Marion Champoux-Pellegrin graduated from McGill in December 2015 with a Joint Honours degree in International Development Studies and Political Science. She received the Albert Hirschman Prize awarded by ISID for the Best Paper in International Development Studies. After graduation, Marion worked for Olympic Industries, in Dhaka, Bangladesh for three years. She is now on her way to work in Myanmar, where she will be looking for opportunities to build on experience in corporate sustainability and labour rights.
After writing my thesis on corporate social responsibility (CSR) and corporate responses to the Rana Plaza factory collapse in Dhaka, I was hired as a Research Assistant in McGill’s Southeast Asia Research Programme. This brought me to conduct further research on the ground in Dhaka. There I had the opportunity to meet international NGO workers, ambassadors, and leaders of industry, among others. The small international community and its closeness with the Bangladeshi elite allowed me to develop a network I could never have dreamed of in Canada.
After graduating in Joint Honours, International Development Studies and Political Science, I moved to Bangladesh to find a job. Dhaka is a challenging place, but it is full of opportunities for anyone with a good education and work ethic. After a month of networking, I met with the Executive Director of one of the largest food manufacturers, Olympic Industries, in Bangladesh. He had asked during my last visit if I would be able to write a CSR report for his company. I agreed and suggested I build a holistic CSR vision and implementation plan for his company.
I started as a project manager. I based my idea of CSR on the numerous reports I had read in the context of my thesis and online research. The most important classes I had taken in the context of my IDS degree were the practical, hands-on ones; most of my job was problem-solving. I spent half my time in the first few months on Google. I thought this would put off my employer, but instead it encouraged him to see how autonomous I could be. He had, after all, hired a 23 year-old with little professional experience.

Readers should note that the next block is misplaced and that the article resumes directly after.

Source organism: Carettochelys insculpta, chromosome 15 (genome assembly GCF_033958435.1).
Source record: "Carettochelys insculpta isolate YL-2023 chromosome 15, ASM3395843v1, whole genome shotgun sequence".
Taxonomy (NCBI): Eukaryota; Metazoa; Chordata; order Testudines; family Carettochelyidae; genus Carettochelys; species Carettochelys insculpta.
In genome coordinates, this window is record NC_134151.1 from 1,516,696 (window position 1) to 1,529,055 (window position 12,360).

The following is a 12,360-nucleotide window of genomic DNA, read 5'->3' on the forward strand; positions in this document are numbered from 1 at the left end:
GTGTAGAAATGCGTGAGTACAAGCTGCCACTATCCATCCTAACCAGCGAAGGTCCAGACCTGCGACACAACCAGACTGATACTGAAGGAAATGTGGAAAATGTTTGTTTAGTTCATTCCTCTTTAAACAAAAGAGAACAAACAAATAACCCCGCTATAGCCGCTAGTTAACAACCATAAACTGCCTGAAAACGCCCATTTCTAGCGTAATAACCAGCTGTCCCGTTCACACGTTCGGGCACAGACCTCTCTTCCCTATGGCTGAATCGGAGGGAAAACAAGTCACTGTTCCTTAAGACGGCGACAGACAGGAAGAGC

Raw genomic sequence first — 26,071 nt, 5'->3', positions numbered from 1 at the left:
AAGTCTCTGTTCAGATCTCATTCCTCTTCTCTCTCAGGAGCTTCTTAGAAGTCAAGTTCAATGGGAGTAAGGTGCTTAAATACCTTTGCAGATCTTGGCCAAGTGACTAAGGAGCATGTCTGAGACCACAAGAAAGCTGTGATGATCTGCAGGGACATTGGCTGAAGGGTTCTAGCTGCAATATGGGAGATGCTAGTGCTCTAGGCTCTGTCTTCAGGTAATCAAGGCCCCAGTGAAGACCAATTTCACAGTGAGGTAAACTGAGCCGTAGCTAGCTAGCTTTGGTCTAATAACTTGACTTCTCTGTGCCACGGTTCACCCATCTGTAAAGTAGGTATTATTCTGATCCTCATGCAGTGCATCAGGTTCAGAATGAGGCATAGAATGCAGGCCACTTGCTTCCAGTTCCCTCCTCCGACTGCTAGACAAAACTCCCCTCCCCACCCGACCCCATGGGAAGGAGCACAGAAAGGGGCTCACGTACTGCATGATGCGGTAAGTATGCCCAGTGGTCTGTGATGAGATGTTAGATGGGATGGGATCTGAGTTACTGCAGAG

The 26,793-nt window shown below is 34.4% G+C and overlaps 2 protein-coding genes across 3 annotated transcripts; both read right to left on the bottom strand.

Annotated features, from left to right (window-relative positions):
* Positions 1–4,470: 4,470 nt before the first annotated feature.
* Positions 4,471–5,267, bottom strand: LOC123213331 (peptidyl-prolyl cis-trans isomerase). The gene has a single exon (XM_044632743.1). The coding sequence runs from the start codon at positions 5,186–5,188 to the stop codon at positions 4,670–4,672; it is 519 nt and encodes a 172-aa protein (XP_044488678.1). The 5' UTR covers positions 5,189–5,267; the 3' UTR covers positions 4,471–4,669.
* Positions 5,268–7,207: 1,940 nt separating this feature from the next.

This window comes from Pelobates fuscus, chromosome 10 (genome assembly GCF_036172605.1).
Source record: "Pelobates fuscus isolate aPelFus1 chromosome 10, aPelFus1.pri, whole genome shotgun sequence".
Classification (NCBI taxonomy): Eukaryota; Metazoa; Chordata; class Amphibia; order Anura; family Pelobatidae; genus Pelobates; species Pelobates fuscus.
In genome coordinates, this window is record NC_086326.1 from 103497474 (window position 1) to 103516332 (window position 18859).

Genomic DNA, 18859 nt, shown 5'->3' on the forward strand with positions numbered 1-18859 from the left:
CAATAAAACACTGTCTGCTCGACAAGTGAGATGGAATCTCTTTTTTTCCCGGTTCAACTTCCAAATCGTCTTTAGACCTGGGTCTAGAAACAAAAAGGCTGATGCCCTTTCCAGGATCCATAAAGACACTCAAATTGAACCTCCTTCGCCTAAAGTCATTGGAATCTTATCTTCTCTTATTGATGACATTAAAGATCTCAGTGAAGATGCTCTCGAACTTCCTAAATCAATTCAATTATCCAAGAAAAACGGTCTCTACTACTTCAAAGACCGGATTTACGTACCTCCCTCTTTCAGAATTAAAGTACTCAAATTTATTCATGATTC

The CSR report and implementation plan took less of my time than expected and I was keen to learn other skills. I offered to manage other projects in parallel, starting off small. As a result, my employer kept me on as Head of Sustainability. My role involved selecting and managing projects to better the lives of factory workers and to reduce the company’s impact on the environment. I worked in collaboration with local NGOs to implement projects focused on health and nutrition, education, and gender equity. I also managed business-facing projects such as the digitization of business processes. This allowed me to both have a substantial impact on an underserved population and to develop a broad range of useful and marketable skills.
In retrospect (and as a result of discussion with many NGO workers), this position allowed me to do and learn much more than if I had worked in the non-profit sector. I also encountered many moral dilemmas and impossible situations. To all current and prospective students, I would say this: The IDS degree is what you make of it. Do the best you can, stay open to a range of opportunities, and it will take you places.